Click here to listen to Wally Bak from Sydney talk about life as a laryngectomee. 

  Video courtesty of Western Sydney Local Health District
Mouth Surgery
Introduction to Surgery
Preparing For Surgery
Quitting Smoking And Drinking
The Day Of Surgery
Procedure For Family During Surgery


Surgery is generally used for advanced stage laryngeal cancer. Your doctor may consider removing the cancer using a robot (Transoral Robotic Surgery, or TORS). TORS may be performed by a head and neck cancer surgeon, which is carried out through the mouth without any external cuts. 

How can I prepare for the surgery?

Your doctor will explain details of the surgery, general risks and side effects of surgery. Ask your doctor if you have questions. They may recommend:

  • stopping blood thinners (e.g. aspirin) before surgery to reduce the risk of bleeding

  • special stockings to reduce the risk of blood clots

  • early mobilisation (i.e. not staying in bed) to reduce the risk of blood clots and chest infection

  • antibiotics to lower the risk of wound infection.

If you smoke, it is important that you consider stopping smoking before starting treatment to help reduce the risk of infection and help you recover after your treatment.

Surgical procedures 

The surgery options for early and advanced laryngeal cancers are:

TRANS-ORAL laser or  TRANS-ORAL robotic surgery

Some advanced laryngeal cancers can be removed without any external cuts using a robotic system or by using laser surgery.

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A laryngectomy is the removal of all (total laryngectomy) or part of the larynx (partial laryngectomy).

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Partial laryngectomy is removal of part of your larynx. The larynx is the medical name for the voice box. 

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This is removal of part of the hypopharynx via an open neck approach. 

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This is the removal of all the larynx and pharynx. It is different to laryngectomy, where only the larynx (or part of it) is removed. 

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This involves removal of lymph nodes from the neck. This is important even when there is no sign of cancer in the lymph nodes on the scan, because there is a risk of microscopic cancer in the lymph glands of the neck.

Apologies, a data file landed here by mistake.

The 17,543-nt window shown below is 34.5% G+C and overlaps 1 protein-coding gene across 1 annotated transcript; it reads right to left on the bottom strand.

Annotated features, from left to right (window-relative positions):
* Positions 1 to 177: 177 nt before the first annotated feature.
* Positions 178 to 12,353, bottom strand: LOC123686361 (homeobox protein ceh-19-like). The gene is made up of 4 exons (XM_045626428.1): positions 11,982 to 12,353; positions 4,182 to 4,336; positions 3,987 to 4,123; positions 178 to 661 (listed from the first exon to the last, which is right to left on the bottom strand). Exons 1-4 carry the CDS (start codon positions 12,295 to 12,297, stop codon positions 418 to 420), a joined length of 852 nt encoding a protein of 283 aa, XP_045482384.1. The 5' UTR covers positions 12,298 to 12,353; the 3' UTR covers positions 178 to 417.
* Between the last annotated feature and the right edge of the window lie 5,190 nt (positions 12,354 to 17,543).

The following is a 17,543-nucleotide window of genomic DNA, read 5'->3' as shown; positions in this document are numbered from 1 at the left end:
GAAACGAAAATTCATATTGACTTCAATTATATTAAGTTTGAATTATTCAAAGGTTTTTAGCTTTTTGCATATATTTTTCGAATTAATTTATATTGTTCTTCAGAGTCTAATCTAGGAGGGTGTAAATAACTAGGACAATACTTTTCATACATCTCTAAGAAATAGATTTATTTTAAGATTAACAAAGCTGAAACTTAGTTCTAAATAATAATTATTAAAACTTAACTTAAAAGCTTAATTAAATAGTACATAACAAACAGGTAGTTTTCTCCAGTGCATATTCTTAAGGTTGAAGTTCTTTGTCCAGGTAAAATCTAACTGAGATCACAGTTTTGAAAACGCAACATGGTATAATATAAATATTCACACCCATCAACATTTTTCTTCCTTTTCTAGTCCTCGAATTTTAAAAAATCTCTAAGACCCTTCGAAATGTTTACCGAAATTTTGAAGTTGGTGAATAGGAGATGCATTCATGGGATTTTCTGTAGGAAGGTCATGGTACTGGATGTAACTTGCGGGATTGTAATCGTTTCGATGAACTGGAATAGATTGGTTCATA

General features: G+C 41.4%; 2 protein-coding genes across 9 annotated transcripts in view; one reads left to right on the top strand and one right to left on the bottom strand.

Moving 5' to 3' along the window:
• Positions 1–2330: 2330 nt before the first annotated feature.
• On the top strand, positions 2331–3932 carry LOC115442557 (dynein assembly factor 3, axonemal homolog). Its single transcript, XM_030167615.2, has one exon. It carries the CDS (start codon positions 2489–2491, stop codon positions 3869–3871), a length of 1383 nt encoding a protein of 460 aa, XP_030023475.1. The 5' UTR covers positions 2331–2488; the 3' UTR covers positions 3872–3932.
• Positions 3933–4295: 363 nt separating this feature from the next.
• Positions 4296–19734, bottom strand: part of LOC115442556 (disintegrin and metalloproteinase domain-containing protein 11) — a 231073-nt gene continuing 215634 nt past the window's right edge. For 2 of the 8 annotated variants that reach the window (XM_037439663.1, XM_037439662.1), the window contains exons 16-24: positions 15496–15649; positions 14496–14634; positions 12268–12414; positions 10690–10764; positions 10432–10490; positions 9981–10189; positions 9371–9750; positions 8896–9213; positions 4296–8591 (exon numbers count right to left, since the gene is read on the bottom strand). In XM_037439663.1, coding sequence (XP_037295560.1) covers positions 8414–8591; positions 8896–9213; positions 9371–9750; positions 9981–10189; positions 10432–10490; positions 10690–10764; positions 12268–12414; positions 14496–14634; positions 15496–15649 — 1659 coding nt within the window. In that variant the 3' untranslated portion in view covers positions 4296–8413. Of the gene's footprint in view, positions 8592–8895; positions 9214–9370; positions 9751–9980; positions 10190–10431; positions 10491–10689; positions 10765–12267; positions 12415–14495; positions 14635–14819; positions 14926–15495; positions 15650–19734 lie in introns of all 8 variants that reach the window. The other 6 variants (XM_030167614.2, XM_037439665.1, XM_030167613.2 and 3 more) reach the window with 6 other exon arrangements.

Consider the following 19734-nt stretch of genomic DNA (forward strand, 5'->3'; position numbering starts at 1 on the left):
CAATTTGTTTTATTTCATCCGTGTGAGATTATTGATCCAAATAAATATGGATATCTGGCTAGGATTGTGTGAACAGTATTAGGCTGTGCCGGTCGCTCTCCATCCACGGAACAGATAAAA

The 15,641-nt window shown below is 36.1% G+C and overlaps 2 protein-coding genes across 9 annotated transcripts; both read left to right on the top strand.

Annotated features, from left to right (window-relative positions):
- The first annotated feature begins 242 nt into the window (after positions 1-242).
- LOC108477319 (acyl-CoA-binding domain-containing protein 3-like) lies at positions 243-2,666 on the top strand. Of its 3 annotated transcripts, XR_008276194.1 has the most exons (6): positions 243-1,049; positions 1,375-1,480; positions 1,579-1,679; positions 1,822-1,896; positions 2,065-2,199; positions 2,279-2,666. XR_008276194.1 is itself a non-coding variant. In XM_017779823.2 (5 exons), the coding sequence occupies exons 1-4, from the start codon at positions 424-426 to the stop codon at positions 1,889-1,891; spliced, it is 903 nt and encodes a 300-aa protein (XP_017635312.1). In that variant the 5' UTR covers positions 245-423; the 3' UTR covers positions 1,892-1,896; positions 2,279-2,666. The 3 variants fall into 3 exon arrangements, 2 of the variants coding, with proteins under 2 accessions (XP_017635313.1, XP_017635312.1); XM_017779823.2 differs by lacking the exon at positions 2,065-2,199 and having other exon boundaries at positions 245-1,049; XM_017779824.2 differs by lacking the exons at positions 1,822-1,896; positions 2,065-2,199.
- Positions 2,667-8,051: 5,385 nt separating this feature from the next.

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reconstructive surgery 

This may be considered if a large area of tissue is removed. This may involve taking tissue from another part of the body called a free flap repair. This operation is carried out by a surgeon who specialises in reconstructive surgery, your head and neck surgeon or another surgeon.
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A tracheostomy is used to create an opening in the trachea (windpipe) in the lower neck, where a tube is inserted to allow air to flow in and out, when you breathe. This is used as swelling after major head and neck surgery may affect your ability to breathe. The tracheostomy tube is usually removed within a week of surgery once normal breathing is possible.
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Feeding tubes 

  • A gastrostomy tube (called a PEG tube) goes through the skin and the muscles of your abdominal wall into the stomach. Gastrostomy is recommended if feeding is needed for a medium to longer time (months or years).
  • A nasogastric tube goes through the nose down into the stomach. Nasogastric feeding is used for short time (days or weeks).
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Side effects of surgery

Treatment for laryngeal cancer may lead to a number of side effects . You may not experience all of the side effects. Speak with your doctor if you have any questions or concerns about treatment side effects.